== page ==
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Why Utah Shouldn't Turn Columbus Day Into Indigenous People's Day

| by Nik Bonopartis
Replicas of the Nina, Pinta and Santa Maria.Replicas of the Nina, Pinta and Santa Maria.

Jim Dabakis is either a bad troll, or a naive student of history who likes to romanticize.

The Utah state senator, a Democrat, says he'll introduce a bill renaming Columbus Day to “Indigenous People’s Day” as a way to honor the people who lived in America before the evil explorers and subjugators.

“It’s kind of an old, haggering idea that Christopher Columbus did something,” Dabakis told Salt Lake City's KSTU, a Fox affiliate. “He was the first white guy to arrive, he didn’t know where he was going, he ended up in a place he thought he wasn’t. He really has contributed nothing to civilization.”

It's true, Columbus didn't know where he was going. Unaware that there was an entire continent blocking his path, the explorer was trying to find a way around the globe to reach Asia. Despite making four trips to and from the Americas, Columbus wouldn't admit he'd found an entirely new continent, and insisted he'd landed in India. (Thus, the Indians.)

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One of the first things Columbus noted on meeting the Native Americans was how easily he could subjugate them with only a handful of men. Awful tales abound of the way Columbus and his men treated indigenous people not only on the mainland, but also islands like Hispaniola and Barbados. While scholars disagree on the veracity of some of the claims, Columbus and his men were accused of taking native women by force and raping them, or using them as currency, testing their sword blades by killing natives, murdering babies, and sending the bodies of their victims to butchers for use as dog food, says the Huffington Post.

More atrocities were reported during Columbus' tenure as governor of Hispaniola, until the Spanish monarchs Isabelle and Ferdinand removed him from power.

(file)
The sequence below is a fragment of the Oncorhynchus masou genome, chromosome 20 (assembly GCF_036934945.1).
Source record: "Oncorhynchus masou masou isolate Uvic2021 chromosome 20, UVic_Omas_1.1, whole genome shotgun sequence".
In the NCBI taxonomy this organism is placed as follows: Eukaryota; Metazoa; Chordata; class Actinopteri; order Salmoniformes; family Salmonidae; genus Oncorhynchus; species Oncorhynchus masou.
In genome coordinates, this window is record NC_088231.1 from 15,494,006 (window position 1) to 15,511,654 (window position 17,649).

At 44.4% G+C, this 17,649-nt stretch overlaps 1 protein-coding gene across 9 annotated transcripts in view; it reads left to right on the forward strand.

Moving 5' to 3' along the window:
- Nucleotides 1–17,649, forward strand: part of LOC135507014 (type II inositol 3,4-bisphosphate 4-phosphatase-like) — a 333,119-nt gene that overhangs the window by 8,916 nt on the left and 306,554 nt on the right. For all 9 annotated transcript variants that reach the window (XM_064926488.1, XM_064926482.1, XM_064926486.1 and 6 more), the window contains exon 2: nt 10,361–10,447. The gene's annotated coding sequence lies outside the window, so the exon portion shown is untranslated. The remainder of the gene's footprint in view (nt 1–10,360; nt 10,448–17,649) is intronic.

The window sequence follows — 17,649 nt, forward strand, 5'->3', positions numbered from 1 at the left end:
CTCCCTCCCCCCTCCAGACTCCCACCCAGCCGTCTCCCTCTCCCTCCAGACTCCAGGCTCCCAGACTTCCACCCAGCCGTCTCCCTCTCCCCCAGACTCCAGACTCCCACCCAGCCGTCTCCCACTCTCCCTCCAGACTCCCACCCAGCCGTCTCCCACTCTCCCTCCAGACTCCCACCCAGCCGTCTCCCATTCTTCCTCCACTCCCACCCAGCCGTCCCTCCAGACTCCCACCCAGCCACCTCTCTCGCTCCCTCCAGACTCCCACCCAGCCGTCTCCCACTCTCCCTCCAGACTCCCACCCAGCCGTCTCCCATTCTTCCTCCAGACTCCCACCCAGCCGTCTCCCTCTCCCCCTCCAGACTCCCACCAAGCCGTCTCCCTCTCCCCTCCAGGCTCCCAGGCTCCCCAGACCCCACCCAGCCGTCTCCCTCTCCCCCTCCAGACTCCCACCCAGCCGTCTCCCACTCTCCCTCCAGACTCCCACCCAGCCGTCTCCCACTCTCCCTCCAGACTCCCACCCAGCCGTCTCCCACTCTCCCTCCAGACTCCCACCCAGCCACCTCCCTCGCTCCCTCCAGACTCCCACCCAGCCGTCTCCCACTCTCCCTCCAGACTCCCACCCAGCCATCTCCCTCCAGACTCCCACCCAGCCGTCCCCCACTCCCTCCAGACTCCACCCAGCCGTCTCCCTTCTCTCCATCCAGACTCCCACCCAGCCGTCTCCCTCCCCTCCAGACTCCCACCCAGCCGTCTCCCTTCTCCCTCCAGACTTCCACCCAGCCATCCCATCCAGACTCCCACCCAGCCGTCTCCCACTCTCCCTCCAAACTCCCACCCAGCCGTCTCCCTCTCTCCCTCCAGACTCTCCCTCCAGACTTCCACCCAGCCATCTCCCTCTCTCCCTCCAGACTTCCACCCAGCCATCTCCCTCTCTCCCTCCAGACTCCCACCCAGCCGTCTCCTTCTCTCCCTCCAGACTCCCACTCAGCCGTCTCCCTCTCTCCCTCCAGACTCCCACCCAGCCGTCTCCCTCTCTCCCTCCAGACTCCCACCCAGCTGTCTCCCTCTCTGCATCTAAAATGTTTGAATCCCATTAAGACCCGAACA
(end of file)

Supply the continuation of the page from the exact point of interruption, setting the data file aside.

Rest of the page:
Columbus was a cruel man who committed inexcusable atrocities, and the fact that he was a product of his time doesn't excuse that behavior. Columbus may have rationalized his cruelty by saying he was spreading Christianity, but the bible is pretty clear on things like murder and rape.

However, it's also a mistake to romanticize the native Americans. The first tribes that greeted Columbus and his men were remarkably welcoming and peaceful, even when the explorers gave them reasons to doubt their intentions, Scientific American notes. They suffered horribly, particularly from diseases they'd never been exposed to, which were carried by the explorers.

But the idea that native American tribes were all peaceful, innocent parties is also naive. Talk to some people, and you get the sense that they think pre-European America was as blissful as life on Avatar's Pandora -- people living as one with nature, honoring the spirits of the animals they had to butcher (by necessity!), enjoying a simpler, superior and peaceful way of life until the evil Europeans introduced them to the concept of war.

Of course, that isn't true, either. Native groups such as the Sioux and Cheyenne were unflinchingly brutal in inter-tribal wars. This is where the term scalping comes from: Warriors in those tribes thought nothing of scalping women and children, and the warriors used the body parts of their enemies as war trophies. Similarly, Comanche Indians were said to be expert torturers who murdered babies and boiled their enemies alive. Settlers captured by the Comanche and similar tribes would end up dead or worse, tortured and disfigured beyond recognition, as the Daily Mail notes.

Hopefully, the state senate in Utah will have more important things to worry about than renaming a holiday most people these days associate with a day off and retail sales. If Dabakis and his supporters want to take some of the sheen off Columbus, perhaps their energies would be put to better use lobbying for less-sanitized textbooks in classrooms, so American students see him less as a fairy tale, and more as the brutal man he really was.

Source: KSTU Fox Salt Lake City, Daily Mail, Huffington PostScientific American / Photo source: Wikimedia Commons

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